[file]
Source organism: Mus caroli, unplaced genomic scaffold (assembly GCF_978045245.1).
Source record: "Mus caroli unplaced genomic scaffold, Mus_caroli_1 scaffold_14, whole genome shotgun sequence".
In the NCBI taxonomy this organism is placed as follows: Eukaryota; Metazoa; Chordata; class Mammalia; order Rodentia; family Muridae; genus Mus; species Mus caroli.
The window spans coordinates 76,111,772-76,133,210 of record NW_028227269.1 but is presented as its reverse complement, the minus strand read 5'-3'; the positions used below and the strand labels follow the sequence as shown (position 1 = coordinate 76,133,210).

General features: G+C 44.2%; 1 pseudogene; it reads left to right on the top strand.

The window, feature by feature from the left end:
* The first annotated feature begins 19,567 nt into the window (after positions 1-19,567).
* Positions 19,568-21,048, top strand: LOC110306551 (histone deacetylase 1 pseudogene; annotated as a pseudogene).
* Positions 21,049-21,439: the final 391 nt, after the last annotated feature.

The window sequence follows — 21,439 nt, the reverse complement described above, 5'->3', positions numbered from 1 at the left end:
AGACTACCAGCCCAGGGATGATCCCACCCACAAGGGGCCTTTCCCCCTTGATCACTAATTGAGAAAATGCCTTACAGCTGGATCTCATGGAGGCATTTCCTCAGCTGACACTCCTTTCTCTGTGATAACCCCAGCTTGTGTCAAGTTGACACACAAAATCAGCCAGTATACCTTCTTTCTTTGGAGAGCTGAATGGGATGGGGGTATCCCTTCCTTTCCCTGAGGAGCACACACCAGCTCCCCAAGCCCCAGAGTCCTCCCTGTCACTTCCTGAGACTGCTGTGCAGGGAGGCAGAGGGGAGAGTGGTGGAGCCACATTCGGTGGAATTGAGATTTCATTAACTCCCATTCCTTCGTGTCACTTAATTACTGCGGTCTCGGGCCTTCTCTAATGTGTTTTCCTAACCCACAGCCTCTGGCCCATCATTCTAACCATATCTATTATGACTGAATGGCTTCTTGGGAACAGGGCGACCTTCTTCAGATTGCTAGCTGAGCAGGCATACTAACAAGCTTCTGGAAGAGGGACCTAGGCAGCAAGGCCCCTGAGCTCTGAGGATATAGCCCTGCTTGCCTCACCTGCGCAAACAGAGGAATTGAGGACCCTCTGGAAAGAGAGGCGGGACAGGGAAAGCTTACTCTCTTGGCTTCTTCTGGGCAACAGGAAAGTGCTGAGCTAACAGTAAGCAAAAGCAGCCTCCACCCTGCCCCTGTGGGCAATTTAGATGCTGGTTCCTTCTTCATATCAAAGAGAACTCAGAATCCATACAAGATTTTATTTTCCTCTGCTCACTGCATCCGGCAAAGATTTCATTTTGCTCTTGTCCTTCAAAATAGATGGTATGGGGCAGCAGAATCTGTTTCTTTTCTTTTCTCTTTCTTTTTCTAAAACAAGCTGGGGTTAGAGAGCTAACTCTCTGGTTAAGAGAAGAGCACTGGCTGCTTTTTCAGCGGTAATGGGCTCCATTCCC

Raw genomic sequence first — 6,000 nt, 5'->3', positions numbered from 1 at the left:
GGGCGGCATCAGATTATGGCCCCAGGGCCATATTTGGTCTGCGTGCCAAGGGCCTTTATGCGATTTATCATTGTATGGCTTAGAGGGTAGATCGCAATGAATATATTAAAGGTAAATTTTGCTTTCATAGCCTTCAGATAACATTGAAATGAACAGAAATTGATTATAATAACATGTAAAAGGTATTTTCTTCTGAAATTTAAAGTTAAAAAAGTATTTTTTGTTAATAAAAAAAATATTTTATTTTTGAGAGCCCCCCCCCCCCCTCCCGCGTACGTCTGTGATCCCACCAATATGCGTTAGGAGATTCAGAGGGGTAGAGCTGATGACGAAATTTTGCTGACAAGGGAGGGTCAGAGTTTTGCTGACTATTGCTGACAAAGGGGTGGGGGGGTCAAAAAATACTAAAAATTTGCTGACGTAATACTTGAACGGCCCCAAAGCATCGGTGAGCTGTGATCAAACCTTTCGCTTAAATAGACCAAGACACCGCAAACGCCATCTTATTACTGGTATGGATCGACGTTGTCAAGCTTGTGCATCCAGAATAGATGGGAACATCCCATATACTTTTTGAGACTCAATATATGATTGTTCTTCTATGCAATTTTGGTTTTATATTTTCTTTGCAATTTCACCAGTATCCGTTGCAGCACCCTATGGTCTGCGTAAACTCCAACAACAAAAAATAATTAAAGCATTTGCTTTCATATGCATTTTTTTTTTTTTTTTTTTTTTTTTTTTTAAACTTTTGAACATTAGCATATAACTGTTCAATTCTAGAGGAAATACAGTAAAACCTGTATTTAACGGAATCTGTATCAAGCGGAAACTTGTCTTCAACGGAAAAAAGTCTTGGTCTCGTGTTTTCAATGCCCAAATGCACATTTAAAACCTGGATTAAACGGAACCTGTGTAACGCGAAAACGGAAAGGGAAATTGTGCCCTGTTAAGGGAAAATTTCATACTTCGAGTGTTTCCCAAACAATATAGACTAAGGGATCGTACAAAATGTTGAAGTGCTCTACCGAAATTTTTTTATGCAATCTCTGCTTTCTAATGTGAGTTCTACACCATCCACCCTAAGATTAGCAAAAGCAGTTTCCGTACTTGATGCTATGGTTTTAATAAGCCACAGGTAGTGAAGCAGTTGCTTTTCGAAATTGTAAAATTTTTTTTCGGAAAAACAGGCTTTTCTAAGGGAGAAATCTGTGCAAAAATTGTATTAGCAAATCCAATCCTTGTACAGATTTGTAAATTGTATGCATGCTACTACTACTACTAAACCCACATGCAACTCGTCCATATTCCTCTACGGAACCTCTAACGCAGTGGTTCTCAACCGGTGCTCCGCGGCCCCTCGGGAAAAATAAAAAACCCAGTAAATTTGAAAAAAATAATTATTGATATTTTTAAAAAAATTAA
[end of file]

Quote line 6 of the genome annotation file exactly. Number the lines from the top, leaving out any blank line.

The window, feature by feature from the left end: